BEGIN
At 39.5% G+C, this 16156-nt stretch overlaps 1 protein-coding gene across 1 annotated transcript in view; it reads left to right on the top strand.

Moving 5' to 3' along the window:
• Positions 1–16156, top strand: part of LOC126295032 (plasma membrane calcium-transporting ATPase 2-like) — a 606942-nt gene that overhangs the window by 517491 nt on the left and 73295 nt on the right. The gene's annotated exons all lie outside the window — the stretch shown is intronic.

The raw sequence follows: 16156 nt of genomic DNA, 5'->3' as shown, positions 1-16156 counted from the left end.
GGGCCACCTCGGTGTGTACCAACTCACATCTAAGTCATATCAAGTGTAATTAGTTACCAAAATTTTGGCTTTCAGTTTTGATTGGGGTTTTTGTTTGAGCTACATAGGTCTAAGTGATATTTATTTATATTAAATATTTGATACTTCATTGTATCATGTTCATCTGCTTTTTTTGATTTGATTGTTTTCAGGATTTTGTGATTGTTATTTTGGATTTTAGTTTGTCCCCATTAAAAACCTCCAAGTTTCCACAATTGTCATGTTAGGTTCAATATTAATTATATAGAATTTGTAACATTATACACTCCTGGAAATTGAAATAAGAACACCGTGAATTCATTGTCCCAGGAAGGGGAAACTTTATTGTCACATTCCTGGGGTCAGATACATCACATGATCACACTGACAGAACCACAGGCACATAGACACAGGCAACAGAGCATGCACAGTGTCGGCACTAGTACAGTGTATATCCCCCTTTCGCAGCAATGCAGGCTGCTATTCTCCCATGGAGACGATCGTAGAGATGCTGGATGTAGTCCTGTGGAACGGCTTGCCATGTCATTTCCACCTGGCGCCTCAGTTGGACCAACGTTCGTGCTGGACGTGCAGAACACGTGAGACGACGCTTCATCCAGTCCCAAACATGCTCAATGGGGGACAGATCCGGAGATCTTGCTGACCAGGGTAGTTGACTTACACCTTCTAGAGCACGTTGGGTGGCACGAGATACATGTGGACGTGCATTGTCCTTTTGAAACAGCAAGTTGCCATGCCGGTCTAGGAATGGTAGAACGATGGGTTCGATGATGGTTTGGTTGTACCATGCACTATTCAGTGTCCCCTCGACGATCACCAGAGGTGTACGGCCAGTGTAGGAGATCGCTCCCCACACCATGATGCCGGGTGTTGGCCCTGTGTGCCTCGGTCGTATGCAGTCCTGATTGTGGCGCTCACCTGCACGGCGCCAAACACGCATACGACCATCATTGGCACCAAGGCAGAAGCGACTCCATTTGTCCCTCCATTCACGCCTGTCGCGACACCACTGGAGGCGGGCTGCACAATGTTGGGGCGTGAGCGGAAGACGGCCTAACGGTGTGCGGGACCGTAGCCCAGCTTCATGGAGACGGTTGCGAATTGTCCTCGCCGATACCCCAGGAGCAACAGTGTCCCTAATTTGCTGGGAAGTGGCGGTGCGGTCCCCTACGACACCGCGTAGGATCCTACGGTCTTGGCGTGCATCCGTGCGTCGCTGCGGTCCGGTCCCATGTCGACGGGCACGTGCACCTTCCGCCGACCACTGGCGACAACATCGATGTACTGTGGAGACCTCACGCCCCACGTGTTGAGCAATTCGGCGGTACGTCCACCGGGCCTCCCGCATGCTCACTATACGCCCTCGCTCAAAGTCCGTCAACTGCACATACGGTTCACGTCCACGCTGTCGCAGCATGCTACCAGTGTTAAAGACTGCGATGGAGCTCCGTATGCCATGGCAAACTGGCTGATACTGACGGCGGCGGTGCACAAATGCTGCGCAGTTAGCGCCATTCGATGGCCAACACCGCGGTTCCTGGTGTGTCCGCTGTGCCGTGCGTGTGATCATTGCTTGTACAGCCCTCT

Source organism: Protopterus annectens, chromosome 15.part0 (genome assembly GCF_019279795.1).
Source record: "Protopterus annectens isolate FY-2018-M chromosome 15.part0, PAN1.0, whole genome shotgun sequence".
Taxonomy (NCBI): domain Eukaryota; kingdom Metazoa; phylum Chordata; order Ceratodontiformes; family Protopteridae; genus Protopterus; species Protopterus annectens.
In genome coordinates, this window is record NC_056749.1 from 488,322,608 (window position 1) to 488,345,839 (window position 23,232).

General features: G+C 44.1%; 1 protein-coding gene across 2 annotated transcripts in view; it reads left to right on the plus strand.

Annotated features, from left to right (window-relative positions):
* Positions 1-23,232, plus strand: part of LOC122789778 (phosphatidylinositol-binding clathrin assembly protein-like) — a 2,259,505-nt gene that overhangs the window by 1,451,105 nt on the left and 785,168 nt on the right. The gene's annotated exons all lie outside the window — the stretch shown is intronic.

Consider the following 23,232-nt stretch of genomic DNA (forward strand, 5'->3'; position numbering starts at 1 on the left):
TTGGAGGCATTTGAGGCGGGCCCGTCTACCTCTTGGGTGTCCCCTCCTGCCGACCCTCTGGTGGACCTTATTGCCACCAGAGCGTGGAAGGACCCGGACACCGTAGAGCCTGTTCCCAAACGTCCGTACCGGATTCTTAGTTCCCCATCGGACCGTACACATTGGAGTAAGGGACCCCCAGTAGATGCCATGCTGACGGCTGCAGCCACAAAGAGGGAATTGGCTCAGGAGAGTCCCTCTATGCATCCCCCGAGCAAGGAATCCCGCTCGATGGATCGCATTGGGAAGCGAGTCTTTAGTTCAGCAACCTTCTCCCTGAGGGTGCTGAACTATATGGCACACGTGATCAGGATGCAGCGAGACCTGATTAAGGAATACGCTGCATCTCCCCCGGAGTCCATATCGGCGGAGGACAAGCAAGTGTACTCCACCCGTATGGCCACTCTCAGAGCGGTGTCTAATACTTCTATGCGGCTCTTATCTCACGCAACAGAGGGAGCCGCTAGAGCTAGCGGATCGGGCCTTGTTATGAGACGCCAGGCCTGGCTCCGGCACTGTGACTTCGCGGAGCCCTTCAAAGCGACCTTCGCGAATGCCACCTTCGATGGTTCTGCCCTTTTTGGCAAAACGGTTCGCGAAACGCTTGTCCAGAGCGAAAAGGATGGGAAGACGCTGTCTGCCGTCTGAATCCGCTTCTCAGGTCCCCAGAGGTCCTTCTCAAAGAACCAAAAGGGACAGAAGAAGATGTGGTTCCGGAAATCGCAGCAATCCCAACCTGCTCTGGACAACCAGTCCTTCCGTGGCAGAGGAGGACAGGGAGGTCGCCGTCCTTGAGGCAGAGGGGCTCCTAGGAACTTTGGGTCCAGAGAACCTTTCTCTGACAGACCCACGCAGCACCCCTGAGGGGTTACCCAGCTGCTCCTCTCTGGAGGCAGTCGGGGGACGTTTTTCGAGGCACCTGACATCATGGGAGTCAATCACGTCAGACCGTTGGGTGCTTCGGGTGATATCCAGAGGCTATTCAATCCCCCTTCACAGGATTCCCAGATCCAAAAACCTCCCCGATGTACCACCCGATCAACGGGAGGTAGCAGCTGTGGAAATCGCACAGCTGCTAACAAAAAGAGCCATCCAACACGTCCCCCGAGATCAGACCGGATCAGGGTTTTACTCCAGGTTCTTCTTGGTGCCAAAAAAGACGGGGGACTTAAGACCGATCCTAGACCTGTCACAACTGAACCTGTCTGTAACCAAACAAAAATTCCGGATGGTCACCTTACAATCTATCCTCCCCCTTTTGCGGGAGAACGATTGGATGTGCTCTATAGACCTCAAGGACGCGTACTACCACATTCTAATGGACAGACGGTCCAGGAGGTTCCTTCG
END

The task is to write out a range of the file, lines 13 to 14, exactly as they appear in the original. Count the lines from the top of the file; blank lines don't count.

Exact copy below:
Consider the following 23,232-nt stretch of genomic DNA (forward strand, 5'->3'; position numbering starts at 1 on the left):
TTGGAGGCATTTGAGGCGGGCCCGTCTACCTCTTGGGTGTCCCCTCCTGCCGACCCTCTGGTGGACCTTATTGCCACCAGAGCGTGGAAGGACCCGGACACCGTAGAGCCTGTTCCCAAACGTCCGTACCGGATTCTTAGTTCCCCATCGGACCGTACACATTGGAGTAAGGGACCCCCAGTAGATGCCATGCTGACGGCTGCAGCCACAAAGAGGGAATTGGCTCAGGAGAGTCCCTCTATGCATCCCCCGAGCAAGGAATCCCGCTCGATGGATCGCATTGGGAAGCGAGTCTTTAGTTCAGCAACCTTCTCCCTGAGGGTGCTGAACTATATGGCACACGTGATCAGGATGCAGCGAGACCTGATTAAGGAATACGCTGCATCTCCCCCGGAGTCCATATCGGCGGAGGACAAGCAAGTGTACTCCACCCGTATGGCCACTCTCAGAGCGGTGTCTAATACTTCTATGCGGCTCTTATCTCACGCAACAGAGGGAGCCGCTAGAGCTAGCGGATCGGGCCTTGTTATGAGACGCCAGGCCTGGCTCCGGCACTGTGACTTCGCGGAGCCCTTCAAAGCGACCTTCGCGAATGCCACCTTCGATGGTTCTGCCCTTTTTGGCAAAACGGTTCGCGAAACGCTTGTCCAGAGCGAAAAGGATGGGAAGACGCTGTCTGCCGTCTGAATCCGCTTCTCAGGTCCCCAGAGGTCCTTCTCAAAGAACCAAAAGGGACAGAAGAAGATGTGGTTCCGGAAATCGCAGCAATCCCAACCTGCTCTGGACAACCAGTCCTTCCGTGGCAGAGGAGGACAGGGAGGTCGCCGTCCTTGAGGCAGAGGGGCTCCTAGGAACTTTGGGTCCAGAGAACCTTTCTCTGACAGACCCACGCAGCACCCCTGAGGGGTTACCCAGCTGCTCCTCTCTGGAGGCAGTCGGGGGACGTTTTTCGAGGCACCTGACATCATGGGAGTCAATCACGTCAGACCGTTGGGTGCTTCGGGTGATATCCAGAGGCTATTCAATCCCCCTTCACAGGATTCCCAGATCCAAAAACCTCCCCGATGTACCACCCGATCAACGGGAGGTAGCAGCTGTGGAAATCGCACAGCTGCTAACAAAAAGAGCCATCCAACACGTCCCCCGAGATCAGACCGGATCAGGGTTTTACTCCAGGTTCTTCTTGGTGCCAAAAAAGACGGGGGACTTAAGACCGATCCTAGACCTGTCACAACTGAACCTGTCTGTAACCAAACAAAAATTCCGGATGGTCACCTTACAATCTATCCTCCCCCTTTTGCGGGAGAACGATTGGATGTGCTCTATAGACCTCAAGGACGCGTACTACCACATTCTAATGGACAGACGGTCCAGGAGGTTCCTTCG